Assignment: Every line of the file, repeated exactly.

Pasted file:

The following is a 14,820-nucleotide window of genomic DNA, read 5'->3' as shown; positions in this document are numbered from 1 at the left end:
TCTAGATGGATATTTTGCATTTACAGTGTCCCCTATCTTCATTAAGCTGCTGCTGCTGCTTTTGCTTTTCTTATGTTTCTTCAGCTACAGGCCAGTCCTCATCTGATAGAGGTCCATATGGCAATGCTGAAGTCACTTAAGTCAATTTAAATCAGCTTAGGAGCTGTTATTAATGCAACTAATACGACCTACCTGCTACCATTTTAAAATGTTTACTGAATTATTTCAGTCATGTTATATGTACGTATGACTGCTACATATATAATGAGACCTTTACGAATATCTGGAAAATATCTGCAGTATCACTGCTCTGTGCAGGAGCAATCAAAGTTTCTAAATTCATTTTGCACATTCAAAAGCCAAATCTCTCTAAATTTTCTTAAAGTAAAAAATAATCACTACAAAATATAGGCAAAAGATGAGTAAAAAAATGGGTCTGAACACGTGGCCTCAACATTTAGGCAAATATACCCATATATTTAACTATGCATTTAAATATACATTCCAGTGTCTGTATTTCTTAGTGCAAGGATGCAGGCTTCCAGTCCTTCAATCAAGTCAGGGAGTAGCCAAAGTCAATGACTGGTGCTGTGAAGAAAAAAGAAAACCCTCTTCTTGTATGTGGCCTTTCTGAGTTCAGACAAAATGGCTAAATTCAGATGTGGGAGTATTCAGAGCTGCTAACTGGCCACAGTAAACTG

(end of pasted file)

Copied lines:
The following is a 14,820-nucleotide window of genomic DNA, read 5'->3' as shown; positions in this document are numbered from 1 at the left end:
TCTAGATGGATATTTTGCATTTACAGTGTCCCCTATCTTCATTAAGCTGCTGCTGCTGCTTTTGCTTTTCTTATGTTTCTTCAGCTACAGGCCAGTCCTCATCTGATAGAGGTCCATATGGCAATGCTGAAGTCACTTAAGTCAATTTAAATCAGCTTAGGAGCTGTTATTAATGCAACTAATACGACCTACCTGCTACCATTTTAAAATGTTTACTGAATTATTTCAGTCATGTTATATGTACGTATGACTGCTACATATATAATGAGACCTTTACGAATATCTGGAAAATATCTGCAGTATCACTGCTCTGTGCAGGAGCAATCAAAGTTTCTAAATTCATTTTGCACATTCAAAAGCCAAATCTCTCTAAATTTTCTTAAAGTAAAAAATAATCACTACAAAATATAGGCAAAAGATGAGTAAAAAAATGGGTCTGAACACGTGGCCTCAACATTTAGGCAAATATACCCATATATTTAACTATGCATTTAAATATACATTCCAGTGTCTGTATTTCTTAGTGCAAGGATGCAGGCTTCCAGTCCTTCAATCAAGTCAGGGAGTAGCCAAAGTCAATGACTGGTGCTGTGAAGAAAAAAGAAAACCCTCTTCTTGTATGTGGCCTTTCTGAGTTCAGACAAAATGGCTAAATTCAGATGTGGGAGTATTCAGAGCTGCTAACTGGCCACAGTAAACTG